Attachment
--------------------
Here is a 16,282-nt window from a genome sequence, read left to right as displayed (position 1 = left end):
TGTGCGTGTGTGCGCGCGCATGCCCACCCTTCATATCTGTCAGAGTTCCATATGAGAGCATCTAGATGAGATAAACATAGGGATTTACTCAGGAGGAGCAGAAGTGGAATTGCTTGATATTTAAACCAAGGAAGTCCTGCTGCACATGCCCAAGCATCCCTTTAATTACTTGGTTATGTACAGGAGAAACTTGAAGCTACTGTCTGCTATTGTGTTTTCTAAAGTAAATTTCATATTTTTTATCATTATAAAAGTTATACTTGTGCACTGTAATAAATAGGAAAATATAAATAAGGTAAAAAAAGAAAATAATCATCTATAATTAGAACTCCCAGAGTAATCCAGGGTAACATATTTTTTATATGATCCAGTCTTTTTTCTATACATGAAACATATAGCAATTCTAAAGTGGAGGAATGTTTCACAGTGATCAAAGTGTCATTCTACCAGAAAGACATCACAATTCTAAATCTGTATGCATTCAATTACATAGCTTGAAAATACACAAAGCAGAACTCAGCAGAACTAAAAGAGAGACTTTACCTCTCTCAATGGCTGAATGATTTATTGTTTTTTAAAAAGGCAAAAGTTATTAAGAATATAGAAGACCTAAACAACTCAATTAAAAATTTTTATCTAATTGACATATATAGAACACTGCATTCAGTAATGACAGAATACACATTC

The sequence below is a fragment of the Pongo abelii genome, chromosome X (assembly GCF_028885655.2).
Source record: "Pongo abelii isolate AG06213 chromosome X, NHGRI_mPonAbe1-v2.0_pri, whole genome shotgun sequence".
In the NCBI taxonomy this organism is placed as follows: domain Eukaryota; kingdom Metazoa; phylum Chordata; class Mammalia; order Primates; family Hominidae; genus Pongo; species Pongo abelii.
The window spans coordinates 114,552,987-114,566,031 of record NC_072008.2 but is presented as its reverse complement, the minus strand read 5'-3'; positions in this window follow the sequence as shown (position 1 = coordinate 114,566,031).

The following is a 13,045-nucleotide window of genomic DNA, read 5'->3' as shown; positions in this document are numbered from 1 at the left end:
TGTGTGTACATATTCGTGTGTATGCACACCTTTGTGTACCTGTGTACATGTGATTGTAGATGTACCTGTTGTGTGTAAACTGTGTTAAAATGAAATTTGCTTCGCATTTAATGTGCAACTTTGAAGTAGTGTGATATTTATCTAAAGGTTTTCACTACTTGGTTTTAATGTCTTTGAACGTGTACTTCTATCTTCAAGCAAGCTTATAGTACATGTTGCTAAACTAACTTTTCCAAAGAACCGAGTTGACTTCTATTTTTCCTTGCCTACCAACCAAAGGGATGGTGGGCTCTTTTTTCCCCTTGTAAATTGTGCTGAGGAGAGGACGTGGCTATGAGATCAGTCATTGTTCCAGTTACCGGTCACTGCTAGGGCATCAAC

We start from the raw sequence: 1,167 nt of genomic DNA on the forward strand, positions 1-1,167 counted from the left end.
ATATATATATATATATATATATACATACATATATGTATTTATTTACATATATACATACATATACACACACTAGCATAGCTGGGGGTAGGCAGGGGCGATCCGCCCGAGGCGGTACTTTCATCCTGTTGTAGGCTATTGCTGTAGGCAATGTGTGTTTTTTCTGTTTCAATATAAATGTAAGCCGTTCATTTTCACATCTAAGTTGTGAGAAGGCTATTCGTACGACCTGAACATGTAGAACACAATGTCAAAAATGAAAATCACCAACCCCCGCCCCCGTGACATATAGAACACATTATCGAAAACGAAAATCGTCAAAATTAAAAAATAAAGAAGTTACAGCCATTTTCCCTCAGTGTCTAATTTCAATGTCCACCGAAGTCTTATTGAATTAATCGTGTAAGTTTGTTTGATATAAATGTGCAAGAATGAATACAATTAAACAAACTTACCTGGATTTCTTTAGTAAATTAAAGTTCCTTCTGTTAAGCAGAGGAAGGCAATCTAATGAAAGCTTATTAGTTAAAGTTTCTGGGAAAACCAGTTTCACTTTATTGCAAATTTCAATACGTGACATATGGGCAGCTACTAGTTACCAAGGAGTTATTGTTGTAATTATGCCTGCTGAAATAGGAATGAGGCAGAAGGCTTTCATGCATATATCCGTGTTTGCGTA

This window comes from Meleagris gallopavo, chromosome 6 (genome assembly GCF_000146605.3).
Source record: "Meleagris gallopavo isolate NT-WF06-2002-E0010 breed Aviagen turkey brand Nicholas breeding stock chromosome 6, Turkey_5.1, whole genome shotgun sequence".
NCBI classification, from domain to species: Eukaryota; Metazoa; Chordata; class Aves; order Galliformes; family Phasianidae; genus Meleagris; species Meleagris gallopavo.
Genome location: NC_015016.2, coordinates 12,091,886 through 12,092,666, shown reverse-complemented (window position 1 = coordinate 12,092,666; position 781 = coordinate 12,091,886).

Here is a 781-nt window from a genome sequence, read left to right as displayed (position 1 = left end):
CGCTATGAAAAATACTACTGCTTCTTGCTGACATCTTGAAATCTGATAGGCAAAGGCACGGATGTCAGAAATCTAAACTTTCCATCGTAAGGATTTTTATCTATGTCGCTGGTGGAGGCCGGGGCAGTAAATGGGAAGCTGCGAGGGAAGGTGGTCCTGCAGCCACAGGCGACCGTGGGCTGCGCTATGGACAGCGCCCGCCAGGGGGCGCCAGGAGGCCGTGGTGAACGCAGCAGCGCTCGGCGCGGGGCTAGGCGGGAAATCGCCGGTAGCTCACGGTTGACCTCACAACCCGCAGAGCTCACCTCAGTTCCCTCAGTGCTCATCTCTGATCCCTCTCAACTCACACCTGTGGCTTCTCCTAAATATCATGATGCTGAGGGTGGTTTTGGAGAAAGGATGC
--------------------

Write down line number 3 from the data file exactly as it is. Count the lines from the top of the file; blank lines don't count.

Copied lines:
The sequence below is a fragment of the Pongo abelii genome, chromosome X (assembly GCF_028885655.2).